Chinese troops in Hong Kong break silence with stark warning to rioters
Violence erupts again after peaceful protests by tens of thousands against city's ban on face masks
The Chinese military issued an unprecedented warning yesterday amid another night of violence in Hong Kong, as masked protesters risked tear gas and arrest to march in defiance of an emergency ban on face coverings.
As initially peaceful mass protests on Hong Kong island and in Kowloon spiralled into fierce clashes with riot police, the Chinese People's Liberation Army warned protesters they could be arrested for targeting its barracks with laser lights.
The warning, the first of its kind during four months of escalating unrest, was displayed on a yellow flag as hundreds of demonstrators shone laser pens at troops. Soldiers responded with spotlights and filmed the scene.
The Kowloon Tong metro station was trashed. The entire mass transit rail system, targeted by protesters who believe it has colluded with the government and police against them, was suspended yesterday evening.
Wildcat protests sprang up and disappeared quickly as bands of activists played a game of cat and mouse with police. The most radical threw Molotov cocktails at advancing officers, who responded with tear gas and arrests. A journalist was struck on the head, briefly setting his helmet on fire.
In one isolated moment of brutality, a taxi driver was badly beaten by protesters after he drove into them. It is not clear what sparked the incident.
The day started out peacefully as tens of thousands of protesters - including families with children and elderly people - attended two large unsanctioned rallies. It was a sign of the widespread public anger at a move by Carrie Lam, the city's chief executive, to use a sweeping Emergency Regulations Ordinance to enforce a face mask ban that many believe impairs their freedoms.
By mid-afternoon, the police had launched tear gas at protesters erecting barricades along major routes, before pushing demonstrators back and making multiple arrests in the shopping district of Causeway Bay.
Protesters concealed their faces in defiance of the colonial-era emergency laws. Protesters face a maximum of one year in jail for breaking the mask ban.
"The anti-mask law just fuels our anger and more people will come on to the street," said Lee, a university student wearing a blue mask as he marched on Hong Kong island.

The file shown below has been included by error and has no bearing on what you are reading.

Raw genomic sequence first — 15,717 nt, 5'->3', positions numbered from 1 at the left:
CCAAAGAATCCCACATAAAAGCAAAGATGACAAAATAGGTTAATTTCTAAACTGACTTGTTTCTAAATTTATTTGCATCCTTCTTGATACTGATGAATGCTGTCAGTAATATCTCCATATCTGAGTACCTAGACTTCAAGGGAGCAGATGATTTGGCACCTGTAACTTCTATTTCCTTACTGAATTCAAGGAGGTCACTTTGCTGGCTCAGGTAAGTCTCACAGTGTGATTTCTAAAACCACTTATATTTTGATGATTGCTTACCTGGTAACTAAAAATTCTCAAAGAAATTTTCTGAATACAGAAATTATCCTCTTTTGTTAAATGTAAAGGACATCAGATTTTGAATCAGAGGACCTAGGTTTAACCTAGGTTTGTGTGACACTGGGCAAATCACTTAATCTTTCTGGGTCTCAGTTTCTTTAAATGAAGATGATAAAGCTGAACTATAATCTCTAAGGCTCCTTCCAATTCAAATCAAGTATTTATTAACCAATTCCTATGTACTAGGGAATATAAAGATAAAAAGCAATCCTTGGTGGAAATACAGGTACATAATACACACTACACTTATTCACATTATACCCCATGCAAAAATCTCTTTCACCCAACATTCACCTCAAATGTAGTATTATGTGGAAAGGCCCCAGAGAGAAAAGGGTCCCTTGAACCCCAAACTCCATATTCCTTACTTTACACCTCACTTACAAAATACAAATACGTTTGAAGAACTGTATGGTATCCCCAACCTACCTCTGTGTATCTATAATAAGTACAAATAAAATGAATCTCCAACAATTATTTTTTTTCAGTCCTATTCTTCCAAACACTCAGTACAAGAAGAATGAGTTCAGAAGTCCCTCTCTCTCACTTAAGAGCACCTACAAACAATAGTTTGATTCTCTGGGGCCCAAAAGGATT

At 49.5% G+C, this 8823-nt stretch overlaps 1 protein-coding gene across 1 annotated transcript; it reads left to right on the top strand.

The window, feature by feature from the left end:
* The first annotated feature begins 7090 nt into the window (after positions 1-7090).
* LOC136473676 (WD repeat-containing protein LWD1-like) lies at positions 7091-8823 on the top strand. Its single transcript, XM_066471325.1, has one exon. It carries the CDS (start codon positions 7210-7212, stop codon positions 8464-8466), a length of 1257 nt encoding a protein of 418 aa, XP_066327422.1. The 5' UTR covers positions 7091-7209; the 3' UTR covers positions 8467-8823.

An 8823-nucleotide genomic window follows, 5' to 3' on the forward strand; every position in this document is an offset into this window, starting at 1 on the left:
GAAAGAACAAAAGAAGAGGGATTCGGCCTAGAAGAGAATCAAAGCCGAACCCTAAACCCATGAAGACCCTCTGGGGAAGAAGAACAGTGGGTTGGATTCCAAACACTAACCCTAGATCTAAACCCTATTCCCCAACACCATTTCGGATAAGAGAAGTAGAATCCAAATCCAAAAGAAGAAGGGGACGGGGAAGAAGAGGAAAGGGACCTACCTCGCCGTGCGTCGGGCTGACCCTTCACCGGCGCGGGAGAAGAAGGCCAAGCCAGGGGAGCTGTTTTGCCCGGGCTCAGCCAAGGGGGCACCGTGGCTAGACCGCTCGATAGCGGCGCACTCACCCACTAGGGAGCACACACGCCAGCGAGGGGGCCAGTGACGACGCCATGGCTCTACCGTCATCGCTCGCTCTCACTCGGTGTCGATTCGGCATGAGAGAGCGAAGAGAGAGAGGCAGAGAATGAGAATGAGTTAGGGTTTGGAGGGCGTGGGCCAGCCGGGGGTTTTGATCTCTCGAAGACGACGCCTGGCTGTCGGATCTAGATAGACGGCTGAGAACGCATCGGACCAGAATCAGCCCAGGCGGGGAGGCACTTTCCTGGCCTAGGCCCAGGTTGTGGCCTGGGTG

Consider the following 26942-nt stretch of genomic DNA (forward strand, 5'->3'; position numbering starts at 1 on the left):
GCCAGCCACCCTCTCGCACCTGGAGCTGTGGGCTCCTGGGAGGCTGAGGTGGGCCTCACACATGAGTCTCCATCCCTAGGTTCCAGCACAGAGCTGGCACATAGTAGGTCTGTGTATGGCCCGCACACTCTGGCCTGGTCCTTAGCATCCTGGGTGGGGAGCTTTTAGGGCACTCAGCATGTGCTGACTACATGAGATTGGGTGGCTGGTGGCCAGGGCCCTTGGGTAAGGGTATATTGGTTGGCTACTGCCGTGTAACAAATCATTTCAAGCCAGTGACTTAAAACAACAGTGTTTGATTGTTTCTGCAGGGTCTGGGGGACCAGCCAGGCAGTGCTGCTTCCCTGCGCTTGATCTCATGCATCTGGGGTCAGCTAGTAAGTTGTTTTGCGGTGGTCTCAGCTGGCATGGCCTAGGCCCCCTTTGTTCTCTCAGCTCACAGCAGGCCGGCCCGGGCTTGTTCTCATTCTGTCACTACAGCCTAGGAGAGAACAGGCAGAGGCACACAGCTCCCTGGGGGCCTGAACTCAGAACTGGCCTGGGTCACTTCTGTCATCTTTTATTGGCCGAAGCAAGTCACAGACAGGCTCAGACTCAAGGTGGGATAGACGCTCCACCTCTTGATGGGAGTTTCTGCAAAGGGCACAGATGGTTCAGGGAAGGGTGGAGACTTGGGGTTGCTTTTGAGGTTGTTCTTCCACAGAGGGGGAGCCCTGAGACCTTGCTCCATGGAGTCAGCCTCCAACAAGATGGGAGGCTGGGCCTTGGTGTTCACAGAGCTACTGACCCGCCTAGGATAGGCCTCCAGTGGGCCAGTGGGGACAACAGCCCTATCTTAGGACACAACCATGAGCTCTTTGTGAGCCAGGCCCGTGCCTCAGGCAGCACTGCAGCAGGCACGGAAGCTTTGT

"We are not afraid of the new law, we will continue fighting. We will fight for righteousness. I put on the mask to tell the government that I'm not afraid of tyranny."
Ms Lam justified the ban as necessary to end the turmoil that began with a controversial extradition bill but has spiralled into a wider call for democratic rights. However, many in Hong Kong believe the move has only fuelled mounting public anger.
Yesterday morning, pro-democracy lawmakers failed in a high court bid to seek an emergency injunction against the ban, arguing that emergency powers bypassed the legislature and contravened the city's mini-constitution.
Sharron Fast, a lecturer in media law at the University of Hong Kong, warned that the use of the emergency regulation had given the chief executive an "unlimited amount of power, in which she alone can enact laws".
In August, Beijing moved thousands of troops across the border into Hong Kong in an operation described at the time as a routine "rotation".
But the PLA has remained in barracks since protests started, leaving Hong Kong's police force to deal with the massive and often violent protests in the Asian financial hub. The PLA's top brass has warned violence is "absolutely impermissible".
The current "precarious situation", which endangered public safety, left no timely solution but the anti-mask law, Matthew Cheung, Hong Kong's chief secretary, wrote on his blog yesterday. He urged people to oppose violence ahead of grassroots district council elections set for November 24.
Four months of protests have pushed Hong Kong to the brink of its first recession in a decade. Financial Secretary Paul Chan insisted yesterday despite recent obstacles, the banking system remained sound and the financial market was functioning well. (Daily Telegraph, London, and Reuters)